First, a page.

Interactive Ad Ethics: Who Decides?

It may surprise you to learn there’s no legal reason for hard liquor advertisers to (largely) avoid television. For a long time, no formal media company policies forbade it, either. In fact, the decision not to air such ads on TV came from the distillers themselves. Since 1934, they’ve abided by a (regularly updated) voluntary code that lays out guidelines for responsible advertising and marketing.

I started looking into such matters this week after reading eBay’s PayPal unit new use guidelines. The guidelines call for levying fines against users who use the service to buy or sell adult materials (including anything from parent company eBay’s Mature Content section), lottery tickets, and firearms, among other things.

PayPal acknowledges that because of the Internet’s nature and its own service, it could contribute to illegal or immoral (which depends on your definition, of course) activity. It could even face liabilities.

Online advertisers and publishers are in the same position. Of course, this is hardly a new dilemma — witness the distillers’ situation in the ’30s. But the ease of connection and rampant opportunities for abuse make sticky problems even stickier in the Internet age. Recently, I’ve seen signs the Internet biz is growing up and beginning to police itself. Much work remains to be done.

“The Internet is still the wild, wild West,” Jef Richards, a professor of advertising at the University of Texas at Austin, told me. “It’s something that we are still trying to cope with. Anytime you have a new technology, you have to feel your way around.” Richards teaches advertising ethics and self-regulation and, in recent years, has focused his attention on the Internet.

A few situations to ponder.

The Distillers

The aforementioned distilled spirits makers, represented by the Distilled Spirits Council of the United States (DISCUS), have adopted some policies related to online marketing: Web sites must age-qualify visitors; share their URLs with Net Nanny-like software makers to facilitate blocking; and link to “a responsible decision-making site.”

There are no guidelines for email marketing or Web advertising. Are these discouraged completely? I know I’ve gotten email from Johnnie Walker, and I’ve seen Web ads from Absolut.

Meanwhile, Google has publicly said it won’t accept liquor ads, but Yahoo’s Overture apparently has no problem with them. It’s not easy to cover all the bases online. There are just too many of them. Are search ads OK? What about contextual ads? Images? Rich media? Should they be targeted only to folks whose ages you know? How do you ensure that happens?

Questionable Methods

The Internet has also created haziness around acceptable methods of advertising. I’ve called on advertisers to keep away from questionable practices such as drive-by downloads and messenger service ads. This week, a member of a prominent advertising-related email discussion list called for a “boycott” of an ad/spyware organization, contending the only way to halt such practices online is to cut off its funding source — advertising.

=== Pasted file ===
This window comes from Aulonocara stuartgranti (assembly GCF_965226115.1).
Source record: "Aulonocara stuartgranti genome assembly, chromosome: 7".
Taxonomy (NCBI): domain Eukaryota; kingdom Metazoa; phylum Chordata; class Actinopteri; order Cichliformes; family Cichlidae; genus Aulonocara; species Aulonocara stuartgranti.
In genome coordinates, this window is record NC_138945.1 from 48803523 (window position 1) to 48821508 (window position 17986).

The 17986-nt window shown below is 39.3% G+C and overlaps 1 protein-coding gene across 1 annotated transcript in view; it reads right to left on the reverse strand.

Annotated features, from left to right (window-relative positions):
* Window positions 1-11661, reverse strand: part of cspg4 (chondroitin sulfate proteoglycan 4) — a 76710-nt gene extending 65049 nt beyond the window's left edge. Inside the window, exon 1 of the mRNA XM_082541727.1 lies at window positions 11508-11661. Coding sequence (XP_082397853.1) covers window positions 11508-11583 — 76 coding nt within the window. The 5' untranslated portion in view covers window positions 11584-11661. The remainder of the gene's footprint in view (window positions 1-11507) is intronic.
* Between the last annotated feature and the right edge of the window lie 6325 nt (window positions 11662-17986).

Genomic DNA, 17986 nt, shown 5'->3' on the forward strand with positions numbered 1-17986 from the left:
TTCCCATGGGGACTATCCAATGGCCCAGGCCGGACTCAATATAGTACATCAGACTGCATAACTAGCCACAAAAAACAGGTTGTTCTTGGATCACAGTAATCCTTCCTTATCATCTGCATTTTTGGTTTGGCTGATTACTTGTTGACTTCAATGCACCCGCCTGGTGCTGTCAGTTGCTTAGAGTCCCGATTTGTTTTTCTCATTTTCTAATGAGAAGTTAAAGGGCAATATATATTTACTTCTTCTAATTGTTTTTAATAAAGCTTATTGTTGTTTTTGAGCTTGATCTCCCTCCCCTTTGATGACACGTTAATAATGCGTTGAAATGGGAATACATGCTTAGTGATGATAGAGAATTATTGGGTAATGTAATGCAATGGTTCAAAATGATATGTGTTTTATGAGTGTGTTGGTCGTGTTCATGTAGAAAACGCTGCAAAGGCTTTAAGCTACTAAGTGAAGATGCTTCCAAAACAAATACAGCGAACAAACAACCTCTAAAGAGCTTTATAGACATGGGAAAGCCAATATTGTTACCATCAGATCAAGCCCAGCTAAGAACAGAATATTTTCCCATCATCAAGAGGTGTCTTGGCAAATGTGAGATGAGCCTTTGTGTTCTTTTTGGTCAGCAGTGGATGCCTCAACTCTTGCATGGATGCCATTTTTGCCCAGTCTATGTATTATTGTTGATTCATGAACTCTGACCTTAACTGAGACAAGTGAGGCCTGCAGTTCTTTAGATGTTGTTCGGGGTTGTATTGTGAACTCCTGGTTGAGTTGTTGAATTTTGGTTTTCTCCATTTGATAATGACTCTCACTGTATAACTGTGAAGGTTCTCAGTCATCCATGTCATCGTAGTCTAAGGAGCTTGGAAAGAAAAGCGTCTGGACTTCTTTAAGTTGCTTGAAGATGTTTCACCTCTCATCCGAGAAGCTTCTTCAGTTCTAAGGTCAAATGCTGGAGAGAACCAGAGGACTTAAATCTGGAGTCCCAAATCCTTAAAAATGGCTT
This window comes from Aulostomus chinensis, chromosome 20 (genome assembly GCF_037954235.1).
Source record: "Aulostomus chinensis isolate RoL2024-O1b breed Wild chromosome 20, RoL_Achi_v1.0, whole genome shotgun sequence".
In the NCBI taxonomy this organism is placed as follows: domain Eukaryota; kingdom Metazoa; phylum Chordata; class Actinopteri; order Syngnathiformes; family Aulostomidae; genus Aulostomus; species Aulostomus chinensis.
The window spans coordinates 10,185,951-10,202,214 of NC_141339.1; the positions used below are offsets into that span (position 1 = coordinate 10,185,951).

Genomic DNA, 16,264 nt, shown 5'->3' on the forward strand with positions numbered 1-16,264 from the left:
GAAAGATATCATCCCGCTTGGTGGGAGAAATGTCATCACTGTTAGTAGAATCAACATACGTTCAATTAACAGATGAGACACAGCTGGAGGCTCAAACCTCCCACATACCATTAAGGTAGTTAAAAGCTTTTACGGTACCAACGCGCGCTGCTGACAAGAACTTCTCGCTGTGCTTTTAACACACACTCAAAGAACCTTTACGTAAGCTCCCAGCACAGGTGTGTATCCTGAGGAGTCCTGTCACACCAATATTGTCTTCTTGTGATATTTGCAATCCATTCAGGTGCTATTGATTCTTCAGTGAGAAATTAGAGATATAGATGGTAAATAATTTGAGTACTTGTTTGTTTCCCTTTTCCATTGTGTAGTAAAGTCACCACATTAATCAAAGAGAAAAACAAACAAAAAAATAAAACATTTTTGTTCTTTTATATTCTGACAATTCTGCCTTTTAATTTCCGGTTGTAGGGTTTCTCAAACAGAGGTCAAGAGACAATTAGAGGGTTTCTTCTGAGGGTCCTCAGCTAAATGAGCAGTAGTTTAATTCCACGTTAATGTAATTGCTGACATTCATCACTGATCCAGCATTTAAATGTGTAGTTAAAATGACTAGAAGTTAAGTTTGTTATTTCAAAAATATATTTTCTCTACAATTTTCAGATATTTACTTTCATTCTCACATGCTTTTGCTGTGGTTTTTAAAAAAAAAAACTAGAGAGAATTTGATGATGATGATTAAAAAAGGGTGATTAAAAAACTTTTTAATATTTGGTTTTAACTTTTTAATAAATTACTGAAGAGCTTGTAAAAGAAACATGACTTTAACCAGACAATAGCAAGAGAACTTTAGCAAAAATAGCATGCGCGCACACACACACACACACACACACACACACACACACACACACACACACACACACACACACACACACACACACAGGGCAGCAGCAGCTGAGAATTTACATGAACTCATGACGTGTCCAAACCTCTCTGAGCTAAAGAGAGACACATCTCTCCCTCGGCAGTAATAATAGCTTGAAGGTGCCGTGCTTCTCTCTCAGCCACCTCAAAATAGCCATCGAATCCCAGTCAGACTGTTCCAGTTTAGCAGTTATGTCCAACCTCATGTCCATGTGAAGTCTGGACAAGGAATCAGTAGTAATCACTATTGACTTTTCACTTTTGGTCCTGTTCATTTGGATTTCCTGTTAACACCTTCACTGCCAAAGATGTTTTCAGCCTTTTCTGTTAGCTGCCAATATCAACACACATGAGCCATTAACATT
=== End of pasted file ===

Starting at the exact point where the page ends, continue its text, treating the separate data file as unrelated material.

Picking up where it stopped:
I know some affiliate program managers do plenty of policing, yet crafty software makers still occasionally triumph by hijacking affiliate links. Others simply place affiliate links where they were never intended to be. You may recall passage of the CAN-SPAM Act raised a lot of questions about affiliates potentially landing brands in trouble with their email practices. In all these cases, the dirty tricksters get money from (perhaps unwitting) advertisers.

What’s right? What’s legal? The jury’s still out.

Google’s Ad Policies

When it comes to trademark, no one has really figured out what’s legal online. Google decided, given the situation, to step out of the way completely to let advertisers and trademark holders duke it out themselves.

In other matters, the company is decidedly more judgmental. I talked in April to California T-shirt purveyor Bill Wyatt. His ads were rejected because they linked to his site, which sells products Google found objectionable. The Oceana folks had the same experience with their ads.

Turns out Google’s got a “do no evil” ad policy — though the definition of “evil” is up to them. Makes sense. It’s a company, after all, not a government organization, as ad professor Richards reminds us.

“The first amendment doesn’t apply,” he said. “They can put whatever standards they want on it. We saw the same things recently with CBS rejecting some of the political ads, and it’s the same thing, really. CBS has its own standards. It’s the same as Google’s standards. Even if the details of those standards are different, their approach is basically the same.”

Perhaps Google could be a little less mysterious about what it accepts and what it doesn’t, to serve as an example as the industry tries to sort things out.

There’s plenty of sorting out to do, and plenty of decision-making left. It’s hard work, and I don’t envy the advertisers and publishers faced with the difficult decisions. I just hope some of you out there, dear readers, show some leadership, transparency, and cooperation for the common good. If the distillers can do it (though they came together, no doubt, over a single malt scotch), surely we can, too.

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